Adams Papers

Abigail Adams to John Adams, 7 April 1783

Abigail Adams to John Adams

April 7 1783

My dearest Friend

Tis a long a very long time since I had an opportunity of conveying a single line to you. I have upon many accounts been impatient to do it. I now most sincerely rejoice in the great and important event which sheaths the Hostile Sword and, gives a pleasing presage that our spears may become prunning hooks;1 that the Lust of Man is restrained, or the powers and revenues of kingdoms become inadequate to the purposes of distruction.

I have had the good fortune to receive several Letters from you of late; I thank you for them; they are always too short, but I do not complain knowing the thousand avocations you must have upon your mind and Hands. Yours of December 4th, gave me the highest pleasure.

“And shall I see his face again

And shall I hear him speak”

are Ideas that have taken full possession of my Heart and mind. I had much rather see you in America, than Europe. I well know that real true and substantial happiness depend not upon titles Rank and fortune; the Gay coach, the Brilliant attire; the pomp and Etiquet of Courts; rob, the mind of that placid harmony, that social intercourse which is an Enemy to ceremony. My Ambition, my happiness centers in him; who sighs for domestick enjoyments, amidst all the world calls happiness—who partakes not in the jovial Feast; or joins the Luxurious table, without turning his mind to the plain unadulterated food which covers his own frugal Board, and sighs for the Feast of reason and the flow of <sense> soul.2

Your Letter of Janry. 29 created perturbations, yet allayed anxiety. “Your “Image your “Superscription, Your Emelia3 would tell you, if

she would venture to write to you upon the subject; that it was not the superficial accomplishments of danceing, singing, and playing; that led her to a favorable opinion of Selim;4 since she knew him not, when those were his favorite amusements—nor has he ever been in the practise of either, since his residence in this Town; even the former Beau, has been converted into the plain dressing Man; and the Gay volatile Youth, appears to become the studious Lawyer. Yet certain reasons which I do not chuse to enumerate here, have led me to put a present period, as far as advise and desires would go, to the Idea of a connection, to extirpate it from the Hearts and minds of either is not I apprehend in my power, voilent opposition never yet served a cause of this nature. Whilst they believe me their best Friend, and see that their Interest is near my Heart, and that my opposition is founded upon rational principals, they submit to my prohibition, earnestly wishing for your return, and more prosperous days; as without your approbation, they never can conceive themselves happy.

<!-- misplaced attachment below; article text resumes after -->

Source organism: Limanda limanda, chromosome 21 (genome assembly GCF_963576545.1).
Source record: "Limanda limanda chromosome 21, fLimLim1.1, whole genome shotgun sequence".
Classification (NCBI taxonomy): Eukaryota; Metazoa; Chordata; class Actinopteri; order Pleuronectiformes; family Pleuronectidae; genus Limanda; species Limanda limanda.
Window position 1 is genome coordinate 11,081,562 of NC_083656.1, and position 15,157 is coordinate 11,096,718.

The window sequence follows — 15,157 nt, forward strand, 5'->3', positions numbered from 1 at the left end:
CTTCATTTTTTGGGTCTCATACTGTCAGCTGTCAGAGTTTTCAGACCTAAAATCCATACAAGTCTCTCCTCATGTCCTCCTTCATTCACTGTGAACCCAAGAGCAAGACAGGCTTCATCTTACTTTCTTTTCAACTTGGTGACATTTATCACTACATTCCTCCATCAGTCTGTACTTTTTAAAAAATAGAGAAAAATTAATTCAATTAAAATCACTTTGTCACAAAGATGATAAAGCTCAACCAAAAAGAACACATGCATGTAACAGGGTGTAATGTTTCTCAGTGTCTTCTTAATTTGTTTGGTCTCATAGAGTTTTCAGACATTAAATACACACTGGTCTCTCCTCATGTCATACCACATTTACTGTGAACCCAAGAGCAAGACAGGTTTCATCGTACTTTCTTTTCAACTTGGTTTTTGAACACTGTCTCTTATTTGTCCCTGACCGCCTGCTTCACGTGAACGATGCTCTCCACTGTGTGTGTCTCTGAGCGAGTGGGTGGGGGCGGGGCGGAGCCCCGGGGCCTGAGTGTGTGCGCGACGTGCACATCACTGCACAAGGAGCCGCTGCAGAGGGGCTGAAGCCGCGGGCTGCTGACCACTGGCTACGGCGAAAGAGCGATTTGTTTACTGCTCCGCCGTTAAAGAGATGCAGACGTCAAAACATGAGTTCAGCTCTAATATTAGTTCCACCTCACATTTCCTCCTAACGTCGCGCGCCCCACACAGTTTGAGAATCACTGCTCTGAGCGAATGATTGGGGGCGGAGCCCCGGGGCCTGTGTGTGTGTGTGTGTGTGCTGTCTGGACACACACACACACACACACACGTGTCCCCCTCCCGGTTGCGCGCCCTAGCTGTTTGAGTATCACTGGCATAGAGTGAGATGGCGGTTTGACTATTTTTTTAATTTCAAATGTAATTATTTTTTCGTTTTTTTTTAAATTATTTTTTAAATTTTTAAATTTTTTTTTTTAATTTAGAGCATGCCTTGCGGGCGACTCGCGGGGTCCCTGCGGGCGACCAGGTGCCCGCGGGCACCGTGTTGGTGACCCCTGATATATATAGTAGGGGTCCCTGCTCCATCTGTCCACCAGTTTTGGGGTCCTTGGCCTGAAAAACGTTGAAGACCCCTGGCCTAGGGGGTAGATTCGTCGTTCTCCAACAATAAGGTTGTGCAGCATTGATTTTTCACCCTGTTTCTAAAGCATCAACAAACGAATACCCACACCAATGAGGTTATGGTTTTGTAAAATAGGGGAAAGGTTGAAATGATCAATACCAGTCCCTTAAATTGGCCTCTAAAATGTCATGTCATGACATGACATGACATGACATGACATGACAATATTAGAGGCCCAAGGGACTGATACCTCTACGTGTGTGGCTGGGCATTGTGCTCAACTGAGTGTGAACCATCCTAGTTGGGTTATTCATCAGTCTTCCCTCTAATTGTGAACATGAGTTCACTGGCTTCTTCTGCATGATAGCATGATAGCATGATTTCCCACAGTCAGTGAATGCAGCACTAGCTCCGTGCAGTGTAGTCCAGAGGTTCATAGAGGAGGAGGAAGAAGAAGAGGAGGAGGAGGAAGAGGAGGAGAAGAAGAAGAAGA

I will be more particular by the first direct conveyance. Mr. Guile who kept Sabbeth with me, tells me he has a vessel which will sail tomorrow for Virgina;5 and from thence to Europe, yet he knows not for certain to what part, but as this is the only opportunity since December; I would not let it slip. We are all well, our two Sons go on Monday with Billy Cranch to Haverhill; there to be under the care and tuition of Mr. Shaw who has one in his family which he offers for colledge in july. I have done the best I could with them. They have been without a school ever since janry. I tried Mr. Shutes6 but could not get them in, he having seven in his family; and four more engaged to him. Andover7 was full and so is every other private School. They do not like the thoughts of mammas going a broad, and my little Neice who has lived 5 years with me8 prays that her uncle may return, and hopes he will not send her away when he <returns> comes. This day has been our meeting for the choise of a Governour. The vote in this Town was for Genll. Lincoln. There were proposals of chuseing an absent Man,9 but I discouraged it wherever I heard it mentiond. <We want>